The sad scene was discovered by contractors of Arun District Council in Littlehampton Cemetery in Horsham Road, Littlehampton, today (May 27).
Two black bags filled with the bodies of the four reptiles had been stuffed into a bin.
According to the council, it is believed the snakes may have been frozen to death.
A spokesman said: "We are shocked by this horrendous act. If you have any information that would help investigations email [email protected]"
According to a tweet by the council, they were boa constrictors - two albino, one black and one reddish-coloured - each between 1.5m and 2m long, weighing approximately five to six kilograms.
Boa constrictors are non-venemous snakes that can be found in Central and South America and are often kept as pets in the UK.
According to National Geographic, in the wild the species can grow up to 4m long and weigh up to 45 kilograms.
The reptile is known for its method of killing and eating its prey: wrapping its muscular body around the victim until it suffocates, and unhingeing its jaw to swallow it whole.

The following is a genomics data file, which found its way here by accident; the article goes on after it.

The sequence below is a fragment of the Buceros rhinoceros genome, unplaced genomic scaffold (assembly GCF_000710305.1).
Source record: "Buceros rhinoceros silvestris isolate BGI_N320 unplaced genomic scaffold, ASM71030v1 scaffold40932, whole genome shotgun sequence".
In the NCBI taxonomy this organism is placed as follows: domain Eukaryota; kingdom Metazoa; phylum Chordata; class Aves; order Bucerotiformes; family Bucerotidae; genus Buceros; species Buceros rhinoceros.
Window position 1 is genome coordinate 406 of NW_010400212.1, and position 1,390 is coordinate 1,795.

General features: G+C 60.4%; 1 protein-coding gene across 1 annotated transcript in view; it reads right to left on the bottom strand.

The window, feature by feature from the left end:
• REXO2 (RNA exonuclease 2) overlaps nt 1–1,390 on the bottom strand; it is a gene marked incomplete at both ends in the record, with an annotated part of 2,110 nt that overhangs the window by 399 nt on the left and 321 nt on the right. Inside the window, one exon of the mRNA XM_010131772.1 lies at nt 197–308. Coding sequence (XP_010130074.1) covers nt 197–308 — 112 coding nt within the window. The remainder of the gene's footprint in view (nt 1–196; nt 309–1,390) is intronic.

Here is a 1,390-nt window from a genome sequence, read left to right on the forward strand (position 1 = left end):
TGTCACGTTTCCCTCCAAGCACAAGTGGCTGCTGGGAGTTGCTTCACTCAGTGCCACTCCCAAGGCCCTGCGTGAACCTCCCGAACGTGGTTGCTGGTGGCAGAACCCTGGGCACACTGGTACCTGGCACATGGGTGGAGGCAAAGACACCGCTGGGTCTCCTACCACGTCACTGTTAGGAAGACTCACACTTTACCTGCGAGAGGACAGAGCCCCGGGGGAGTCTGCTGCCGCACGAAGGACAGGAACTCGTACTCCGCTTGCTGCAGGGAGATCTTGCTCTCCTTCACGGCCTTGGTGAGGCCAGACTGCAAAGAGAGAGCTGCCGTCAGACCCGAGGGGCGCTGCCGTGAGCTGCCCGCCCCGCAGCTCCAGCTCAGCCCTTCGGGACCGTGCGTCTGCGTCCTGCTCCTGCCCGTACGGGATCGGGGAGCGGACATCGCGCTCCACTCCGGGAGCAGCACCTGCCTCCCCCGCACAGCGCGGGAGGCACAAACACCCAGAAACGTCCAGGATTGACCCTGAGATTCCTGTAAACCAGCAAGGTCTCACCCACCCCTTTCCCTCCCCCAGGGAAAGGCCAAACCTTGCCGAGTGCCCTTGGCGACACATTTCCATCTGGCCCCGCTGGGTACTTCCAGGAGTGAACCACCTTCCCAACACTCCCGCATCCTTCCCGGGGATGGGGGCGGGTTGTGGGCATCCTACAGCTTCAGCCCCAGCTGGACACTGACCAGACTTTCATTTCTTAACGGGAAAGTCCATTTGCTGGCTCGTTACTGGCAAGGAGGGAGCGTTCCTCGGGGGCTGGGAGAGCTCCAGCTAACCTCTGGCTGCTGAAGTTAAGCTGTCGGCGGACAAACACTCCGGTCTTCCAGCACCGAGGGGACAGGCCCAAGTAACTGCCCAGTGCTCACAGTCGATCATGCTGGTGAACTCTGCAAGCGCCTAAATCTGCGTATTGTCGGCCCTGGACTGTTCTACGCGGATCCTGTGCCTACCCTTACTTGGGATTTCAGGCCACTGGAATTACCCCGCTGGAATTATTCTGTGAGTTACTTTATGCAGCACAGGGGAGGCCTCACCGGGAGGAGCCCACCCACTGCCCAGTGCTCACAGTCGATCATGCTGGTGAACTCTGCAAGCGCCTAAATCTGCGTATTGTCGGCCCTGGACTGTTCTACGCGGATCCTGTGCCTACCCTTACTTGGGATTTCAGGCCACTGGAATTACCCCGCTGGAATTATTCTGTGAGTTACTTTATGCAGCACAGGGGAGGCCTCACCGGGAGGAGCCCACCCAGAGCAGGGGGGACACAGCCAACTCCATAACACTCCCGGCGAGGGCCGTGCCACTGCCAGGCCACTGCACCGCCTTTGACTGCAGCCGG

In the wild, this will include birds, monkeys, and wild pigs.
It is understood the incident is being reported to the RSPCA and Sussex Police.
A spokesperson for the RSPCA “It is really sad to hear what has happened to these poor snakes and we would urge anyone with information to contact us or the police with information.
"Sadly, we are often called to rescue reptiles. Unfortunately, many people are unaware of how much of a commitment reptiles are when they take them on.
“Many people do not realise what they are taking on when they buy these pets so we are urging prospective buyers to do their research before getting one. Potential owners of reptiles must thoroughly research the needs of the particular species and what is required in the care of the animal, using expert sources, and only consider keeping one if they can ensure they are fully able to provide for these needs.
“We have produced care sheets for a number of exotic pet species, they can be found on our website.”
Anyone with information about what may have happened can call the police on 101 or report it online.